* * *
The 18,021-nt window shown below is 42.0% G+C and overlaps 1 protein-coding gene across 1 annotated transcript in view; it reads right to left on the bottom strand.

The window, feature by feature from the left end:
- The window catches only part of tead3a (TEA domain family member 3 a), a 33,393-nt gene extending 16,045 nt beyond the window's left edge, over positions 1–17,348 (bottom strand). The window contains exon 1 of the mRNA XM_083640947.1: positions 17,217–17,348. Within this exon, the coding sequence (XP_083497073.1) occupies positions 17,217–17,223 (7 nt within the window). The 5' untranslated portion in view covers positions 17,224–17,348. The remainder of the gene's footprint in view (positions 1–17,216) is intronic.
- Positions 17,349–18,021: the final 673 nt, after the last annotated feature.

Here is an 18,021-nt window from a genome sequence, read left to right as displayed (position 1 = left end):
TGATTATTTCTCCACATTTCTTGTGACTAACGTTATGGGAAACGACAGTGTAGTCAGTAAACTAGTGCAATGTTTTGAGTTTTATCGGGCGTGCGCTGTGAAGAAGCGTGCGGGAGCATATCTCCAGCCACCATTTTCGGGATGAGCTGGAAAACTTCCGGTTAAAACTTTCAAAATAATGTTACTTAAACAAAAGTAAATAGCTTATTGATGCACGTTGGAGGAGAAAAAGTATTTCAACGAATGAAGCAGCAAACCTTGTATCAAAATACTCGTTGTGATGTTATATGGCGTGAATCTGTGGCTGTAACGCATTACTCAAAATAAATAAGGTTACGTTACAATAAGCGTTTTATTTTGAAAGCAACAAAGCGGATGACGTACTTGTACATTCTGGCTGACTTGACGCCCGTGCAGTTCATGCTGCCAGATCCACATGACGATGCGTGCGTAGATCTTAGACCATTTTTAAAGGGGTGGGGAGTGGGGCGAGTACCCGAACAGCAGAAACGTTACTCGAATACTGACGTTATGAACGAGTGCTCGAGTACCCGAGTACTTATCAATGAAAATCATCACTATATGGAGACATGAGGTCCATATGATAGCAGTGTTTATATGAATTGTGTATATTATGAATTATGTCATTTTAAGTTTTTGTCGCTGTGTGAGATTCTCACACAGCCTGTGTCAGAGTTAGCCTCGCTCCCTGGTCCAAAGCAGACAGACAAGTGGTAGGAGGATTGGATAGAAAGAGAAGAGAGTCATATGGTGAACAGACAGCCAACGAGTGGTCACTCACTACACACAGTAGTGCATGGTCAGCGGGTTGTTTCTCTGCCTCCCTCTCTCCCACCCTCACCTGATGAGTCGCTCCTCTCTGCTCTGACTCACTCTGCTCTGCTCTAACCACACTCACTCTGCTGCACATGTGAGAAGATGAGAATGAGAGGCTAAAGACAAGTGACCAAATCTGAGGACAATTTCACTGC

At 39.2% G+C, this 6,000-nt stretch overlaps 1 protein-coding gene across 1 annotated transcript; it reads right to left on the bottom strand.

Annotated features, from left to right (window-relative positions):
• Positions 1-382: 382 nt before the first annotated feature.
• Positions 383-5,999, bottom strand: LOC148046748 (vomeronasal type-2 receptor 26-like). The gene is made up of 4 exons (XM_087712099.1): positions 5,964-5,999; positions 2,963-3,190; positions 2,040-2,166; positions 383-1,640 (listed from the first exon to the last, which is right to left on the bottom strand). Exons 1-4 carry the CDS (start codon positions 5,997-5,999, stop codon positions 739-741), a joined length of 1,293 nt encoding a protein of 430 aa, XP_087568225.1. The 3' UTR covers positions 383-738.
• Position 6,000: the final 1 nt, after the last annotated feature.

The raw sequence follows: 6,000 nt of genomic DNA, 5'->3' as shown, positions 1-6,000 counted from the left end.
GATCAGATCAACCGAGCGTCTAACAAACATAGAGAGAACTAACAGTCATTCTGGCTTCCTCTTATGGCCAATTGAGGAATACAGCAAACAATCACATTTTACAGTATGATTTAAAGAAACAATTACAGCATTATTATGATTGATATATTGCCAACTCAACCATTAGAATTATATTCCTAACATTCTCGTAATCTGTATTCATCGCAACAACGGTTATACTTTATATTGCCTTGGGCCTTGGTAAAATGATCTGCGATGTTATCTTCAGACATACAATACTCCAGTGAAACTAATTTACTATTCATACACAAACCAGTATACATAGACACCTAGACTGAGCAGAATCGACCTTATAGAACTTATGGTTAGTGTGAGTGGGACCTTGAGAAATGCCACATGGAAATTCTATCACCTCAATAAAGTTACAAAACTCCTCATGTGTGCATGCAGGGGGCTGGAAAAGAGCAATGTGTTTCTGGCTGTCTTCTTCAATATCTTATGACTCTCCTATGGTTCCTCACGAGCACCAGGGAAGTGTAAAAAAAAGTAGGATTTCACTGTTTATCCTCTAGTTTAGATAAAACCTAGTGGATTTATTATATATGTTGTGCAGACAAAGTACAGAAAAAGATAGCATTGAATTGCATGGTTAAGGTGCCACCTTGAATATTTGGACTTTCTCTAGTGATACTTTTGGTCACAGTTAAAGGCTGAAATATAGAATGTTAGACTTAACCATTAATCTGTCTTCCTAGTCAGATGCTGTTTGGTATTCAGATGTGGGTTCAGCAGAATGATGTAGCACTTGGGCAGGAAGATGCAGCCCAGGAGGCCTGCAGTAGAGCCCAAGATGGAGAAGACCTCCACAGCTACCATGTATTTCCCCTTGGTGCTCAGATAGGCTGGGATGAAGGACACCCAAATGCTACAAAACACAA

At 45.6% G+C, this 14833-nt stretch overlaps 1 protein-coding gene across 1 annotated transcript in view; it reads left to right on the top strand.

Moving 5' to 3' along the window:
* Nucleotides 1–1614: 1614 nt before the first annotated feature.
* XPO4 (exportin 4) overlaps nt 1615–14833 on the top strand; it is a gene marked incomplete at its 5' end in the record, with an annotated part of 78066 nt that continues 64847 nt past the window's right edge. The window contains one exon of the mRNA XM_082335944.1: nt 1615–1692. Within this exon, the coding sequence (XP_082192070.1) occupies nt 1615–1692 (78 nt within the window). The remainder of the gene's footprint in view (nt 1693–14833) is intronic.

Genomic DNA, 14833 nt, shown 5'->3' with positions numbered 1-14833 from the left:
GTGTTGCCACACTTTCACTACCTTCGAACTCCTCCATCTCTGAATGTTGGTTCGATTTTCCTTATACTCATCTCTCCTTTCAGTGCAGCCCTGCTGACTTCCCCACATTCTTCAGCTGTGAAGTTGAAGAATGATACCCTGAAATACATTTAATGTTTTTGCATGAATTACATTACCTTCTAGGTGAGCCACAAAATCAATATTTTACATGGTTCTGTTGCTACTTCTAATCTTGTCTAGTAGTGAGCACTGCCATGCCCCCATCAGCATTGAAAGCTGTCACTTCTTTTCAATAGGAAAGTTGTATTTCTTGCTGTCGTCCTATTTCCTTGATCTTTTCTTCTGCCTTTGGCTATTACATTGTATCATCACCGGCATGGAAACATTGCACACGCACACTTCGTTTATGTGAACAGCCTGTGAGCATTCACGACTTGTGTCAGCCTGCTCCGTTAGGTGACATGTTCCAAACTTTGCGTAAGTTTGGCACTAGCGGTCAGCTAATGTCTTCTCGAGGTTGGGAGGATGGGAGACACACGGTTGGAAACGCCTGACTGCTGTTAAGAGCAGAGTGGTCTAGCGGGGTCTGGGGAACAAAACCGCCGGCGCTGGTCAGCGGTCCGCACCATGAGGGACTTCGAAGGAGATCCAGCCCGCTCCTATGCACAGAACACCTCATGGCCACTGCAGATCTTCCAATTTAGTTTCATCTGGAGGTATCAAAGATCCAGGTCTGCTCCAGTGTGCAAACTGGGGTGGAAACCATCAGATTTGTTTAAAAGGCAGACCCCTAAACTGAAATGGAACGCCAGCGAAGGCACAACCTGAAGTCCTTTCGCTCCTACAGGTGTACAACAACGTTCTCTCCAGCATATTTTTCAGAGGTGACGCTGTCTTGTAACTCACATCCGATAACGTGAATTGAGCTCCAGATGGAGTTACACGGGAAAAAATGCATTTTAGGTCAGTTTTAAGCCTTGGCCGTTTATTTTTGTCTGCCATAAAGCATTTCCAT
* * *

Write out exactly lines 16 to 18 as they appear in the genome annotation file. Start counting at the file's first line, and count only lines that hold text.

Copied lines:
* Nucleotides 1–1614: 1614 nt before the first annotated feature.
* XPO4 (exportin 4) overlaps nt 1615–14833 on the top strand; it is a gene marked incomplete at its 5' end in the record, with an annotated part of 78066 nt that continues 64847 nt past the window's right edge. The window contains one exon of the mRNA XM_082335944.1: nt 1615–1692. Within this exon, the coding sequence (XP_082192070.1) occupies nt 1615–1692 (78 nt within the window). The remainder of the gene's footprint in view (nt 1693–14833) is intronic.

Genomic DNA, 14833 nt, shown 5'->3' with positions numbered 1-14833 from the left: